Big Show, Small Substance by Dr Mohammad Manzoor Alam (October 03, 2014)

Opinion

Dr. Mohammad Manzoor Alam


After five days of continuous media hype and hoopla about Prime Minister Narendra Modi’s visit to the United States we have got a pause to catch our breath and consider what we got from the visit.

Let us first begin from what should not have been before coming down to what was gained from the visit. First, the attitude of Indian media. They created too much hype and inflated public expectation, which is against a basic tenet of politics and diplomacy: never build public expectation beyond realistic limits.

The hype was so shrill that even American newspapers (all of which downplayed it) noted it. To their eternal shame, the entire corporate media of India blacked out an attack on one of their stars, Rajdeep Sardesai, in America by fanatical Hindutva hooligans.

The Indian media also fought shy of giving proper coverage to protests against Mr Modi regarding his alleged involvement in the pogrom of 2002. These gaps and lapses were noticed more starkly than the highlights.

Compared to the size of the publicity build-up the concrete achievements of the visit were modest. No official declaration was issued at the end of the visit that bound the two sides to firm commitments. The two leaders, PM Modi and President Obama, in their meeting at the White House discussed extension of their cooperation in defence, counter-terrorism, intelligence sharing, space exploration, science and Afghanistan.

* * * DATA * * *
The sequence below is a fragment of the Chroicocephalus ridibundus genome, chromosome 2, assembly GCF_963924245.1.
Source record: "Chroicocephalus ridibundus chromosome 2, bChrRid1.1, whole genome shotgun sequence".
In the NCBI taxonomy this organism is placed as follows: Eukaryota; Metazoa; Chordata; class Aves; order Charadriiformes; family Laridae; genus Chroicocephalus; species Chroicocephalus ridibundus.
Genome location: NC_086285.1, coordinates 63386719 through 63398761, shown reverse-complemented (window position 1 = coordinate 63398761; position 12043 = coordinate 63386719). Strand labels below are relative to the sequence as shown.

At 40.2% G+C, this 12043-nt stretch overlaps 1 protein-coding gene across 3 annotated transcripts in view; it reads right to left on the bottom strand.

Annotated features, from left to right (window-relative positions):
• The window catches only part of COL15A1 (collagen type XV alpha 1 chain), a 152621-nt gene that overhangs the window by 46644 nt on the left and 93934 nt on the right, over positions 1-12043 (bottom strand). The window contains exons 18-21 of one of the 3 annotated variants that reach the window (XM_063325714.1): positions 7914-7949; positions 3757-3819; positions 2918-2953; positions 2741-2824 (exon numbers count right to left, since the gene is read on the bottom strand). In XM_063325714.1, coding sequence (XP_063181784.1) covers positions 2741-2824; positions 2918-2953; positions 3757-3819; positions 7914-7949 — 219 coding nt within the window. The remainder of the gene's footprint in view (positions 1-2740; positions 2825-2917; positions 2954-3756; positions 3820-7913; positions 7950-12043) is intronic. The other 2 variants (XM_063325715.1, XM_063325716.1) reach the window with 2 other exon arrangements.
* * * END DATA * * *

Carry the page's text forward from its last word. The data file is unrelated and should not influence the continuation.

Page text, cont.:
US assistance in improving sanitation in India through Swachch Bharat and projects like cleaning of the rivers are also important in this scheme of things. These programmes have the potential of improving the health of a large number of Indians as water contamination and squalor are at the root of most diseases Indians suffer from.

What the prime minister did beside his meeting the US president is also of some importance. His meeting with the Israeli Prime Minister Benjamin Netanyahu and leaders of American Jewry are significant as the Jewish Americans can potentially help in pushing for India’s case in Washington. In view of the growing participation of Israel in India’s defence and security and its sale of military equipment to India, the meeting with Netanyahu is significant.

Despite the progress in relations with the US in terms of military cooperation the stalemate on India’s subsidy to farmers, India’s reluctance to share the security role in Afghanistan or openly joining the US move to contain China remain unresolved. The serious differences in the resolution of nuclear liability issue do not seem to be easily resolvable.

Some hope is seen in the PM’s meeting with the CEOs of 17 US companies as they have the potential of improving business with India.

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